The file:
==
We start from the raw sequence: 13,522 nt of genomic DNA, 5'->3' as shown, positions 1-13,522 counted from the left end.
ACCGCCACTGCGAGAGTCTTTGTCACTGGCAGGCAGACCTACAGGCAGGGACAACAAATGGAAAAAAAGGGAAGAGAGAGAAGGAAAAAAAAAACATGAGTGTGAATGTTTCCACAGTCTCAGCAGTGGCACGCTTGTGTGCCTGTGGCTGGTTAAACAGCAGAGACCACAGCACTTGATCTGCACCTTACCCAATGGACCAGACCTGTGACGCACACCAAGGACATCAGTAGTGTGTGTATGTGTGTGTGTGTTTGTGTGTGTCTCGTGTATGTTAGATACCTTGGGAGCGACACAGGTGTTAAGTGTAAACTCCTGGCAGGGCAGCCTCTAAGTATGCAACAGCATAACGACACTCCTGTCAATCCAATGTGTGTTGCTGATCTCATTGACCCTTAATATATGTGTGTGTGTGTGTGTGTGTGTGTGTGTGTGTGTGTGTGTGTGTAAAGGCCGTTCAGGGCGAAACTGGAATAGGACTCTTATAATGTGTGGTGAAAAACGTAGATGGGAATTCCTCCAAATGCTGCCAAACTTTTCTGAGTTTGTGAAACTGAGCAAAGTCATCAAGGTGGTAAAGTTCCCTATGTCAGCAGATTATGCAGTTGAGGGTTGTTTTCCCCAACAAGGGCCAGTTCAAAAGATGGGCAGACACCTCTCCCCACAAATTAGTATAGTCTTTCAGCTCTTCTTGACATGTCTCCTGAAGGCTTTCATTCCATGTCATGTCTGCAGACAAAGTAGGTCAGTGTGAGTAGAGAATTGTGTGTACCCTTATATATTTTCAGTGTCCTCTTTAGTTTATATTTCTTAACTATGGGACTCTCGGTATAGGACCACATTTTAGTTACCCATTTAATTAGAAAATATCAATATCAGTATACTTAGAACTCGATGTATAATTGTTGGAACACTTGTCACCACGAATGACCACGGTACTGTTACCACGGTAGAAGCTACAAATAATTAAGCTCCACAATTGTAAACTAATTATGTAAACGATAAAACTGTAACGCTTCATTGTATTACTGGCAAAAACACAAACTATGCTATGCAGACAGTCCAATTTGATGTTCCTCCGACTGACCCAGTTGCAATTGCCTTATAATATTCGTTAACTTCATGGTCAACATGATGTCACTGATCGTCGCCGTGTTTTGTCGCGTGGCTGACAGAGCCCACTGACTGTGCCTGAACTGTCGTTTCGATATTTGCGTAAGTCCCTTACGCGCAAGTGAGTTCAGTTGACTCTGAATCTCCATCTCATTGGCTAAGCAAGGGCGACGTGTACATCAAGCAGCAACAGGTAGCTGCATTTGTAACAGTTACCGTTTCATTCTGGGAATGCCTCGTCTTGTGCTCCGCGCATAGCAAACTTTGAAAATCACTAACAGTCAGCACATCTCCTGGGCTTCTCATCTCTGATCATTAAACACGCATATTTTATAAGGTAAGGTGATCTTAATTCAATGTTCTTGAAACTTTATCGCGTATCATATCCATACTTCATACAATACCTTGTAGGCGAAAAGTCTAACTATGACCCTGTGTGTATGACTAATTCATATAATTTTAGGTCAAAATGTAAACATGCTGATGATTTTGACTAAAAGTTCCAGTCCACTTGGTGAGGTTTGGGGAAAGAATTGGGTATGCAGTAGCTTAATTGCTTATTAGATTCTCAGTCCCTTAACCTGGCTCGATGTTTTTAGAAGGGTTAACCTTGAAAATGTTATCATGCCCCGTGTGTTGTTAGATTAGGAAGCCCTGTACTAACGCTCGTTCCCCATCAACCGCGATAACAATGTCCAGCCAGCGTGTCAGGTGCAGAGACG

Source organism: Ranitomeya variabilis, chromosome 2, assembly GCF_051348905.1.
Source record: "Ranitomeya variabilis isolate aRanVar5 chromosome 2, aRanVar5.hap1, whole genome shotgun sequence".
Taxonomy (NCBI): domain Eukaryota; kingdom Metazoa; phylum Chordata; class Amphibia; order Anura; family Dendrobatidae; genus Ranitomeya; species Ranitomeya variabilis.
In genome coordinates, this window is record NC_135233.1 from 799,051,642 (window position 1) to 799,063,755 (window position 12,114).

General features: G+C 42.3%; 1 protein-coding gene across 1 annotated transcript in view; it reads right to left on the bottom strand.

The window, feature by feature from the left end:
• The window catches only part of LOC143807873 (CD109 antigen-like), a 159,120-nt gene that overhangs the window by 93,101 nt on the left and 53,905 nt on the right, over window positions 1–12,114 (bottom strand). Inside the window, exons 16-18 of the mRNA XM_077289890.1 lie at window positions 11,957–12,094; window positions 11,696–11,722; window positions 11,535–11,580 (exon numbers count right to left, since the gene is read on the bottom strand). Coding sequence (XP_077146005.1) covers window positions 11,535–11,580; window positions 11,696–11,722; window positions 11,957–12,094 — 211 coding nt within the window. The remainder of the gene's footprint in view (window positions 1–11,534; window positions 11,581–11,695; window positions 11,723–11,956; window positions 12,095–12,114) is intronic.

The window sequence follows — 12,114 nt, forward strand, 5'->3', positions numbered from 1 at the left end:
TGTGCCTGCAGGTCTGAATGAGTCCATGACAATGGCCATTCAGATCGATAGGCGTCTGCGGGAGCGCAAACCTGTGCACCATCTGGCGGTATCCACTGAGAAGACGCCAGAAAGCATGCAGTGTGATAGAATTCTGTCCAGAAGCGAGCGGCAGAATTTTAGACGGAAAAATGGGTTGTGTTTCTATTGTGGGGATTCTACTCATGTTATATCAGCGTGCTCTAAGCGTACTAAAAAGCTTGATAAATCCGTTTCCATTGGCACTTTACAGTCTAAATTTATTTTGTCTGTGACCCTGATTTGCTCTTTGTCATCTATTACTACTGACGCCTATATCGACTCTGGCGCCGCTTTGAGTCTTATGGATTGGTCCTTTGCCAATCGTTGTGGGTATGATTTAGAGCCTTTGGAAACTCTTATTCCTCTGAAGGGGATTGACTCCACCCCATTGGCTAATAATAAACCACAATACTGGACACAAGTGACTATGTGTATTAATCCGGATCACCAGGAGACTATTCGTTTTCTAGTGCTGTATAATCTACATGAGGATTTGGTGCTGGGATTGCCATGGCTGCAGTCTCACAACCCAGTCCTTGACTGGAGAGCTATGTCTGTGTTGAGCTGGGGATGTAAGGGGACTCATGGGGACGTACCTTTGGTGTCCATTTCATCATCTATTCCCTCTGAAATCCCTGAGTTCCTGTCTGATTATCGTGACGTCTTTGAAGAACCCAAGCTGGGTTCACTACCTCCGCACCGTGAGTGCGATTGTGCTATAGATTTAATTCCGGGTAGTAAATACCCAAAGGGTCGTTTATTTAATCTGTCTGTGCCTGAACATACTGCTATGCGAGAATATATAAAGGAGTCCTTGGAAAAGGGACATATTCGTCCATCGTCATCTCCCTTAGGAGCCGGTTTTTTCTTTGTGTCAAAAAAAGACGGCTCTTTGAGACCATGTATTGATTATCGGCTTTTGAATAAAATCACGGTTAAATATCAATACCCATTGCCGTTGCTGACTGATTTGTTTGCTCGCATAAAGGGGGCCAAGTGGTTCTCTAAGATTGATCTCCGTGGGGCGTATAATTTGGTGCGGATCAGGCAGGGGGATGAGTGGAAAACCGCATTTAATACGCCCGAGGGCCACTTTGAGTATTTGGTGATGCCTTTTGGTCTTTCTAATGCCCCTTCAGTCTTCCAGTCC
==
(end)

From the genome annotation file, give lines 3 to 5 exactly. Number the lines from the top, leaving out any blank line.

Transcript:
Source organism: Ranitomeya variabilis, chromosome 2, assembly GCF_051348905.1.
Source record: "Ranitomeya variabilis isolate aRanVar5 chromosome 2, aRanVar5.hap1, whole genome shotgun sequence".
Taxonomy (NCBI): domain Eukaryota; kingdom Metazoa; phylum Chordata; class Amphibia; order Anura; family Dendrobatidae; genus Ranitomeya; species Ranitomeya variabilis.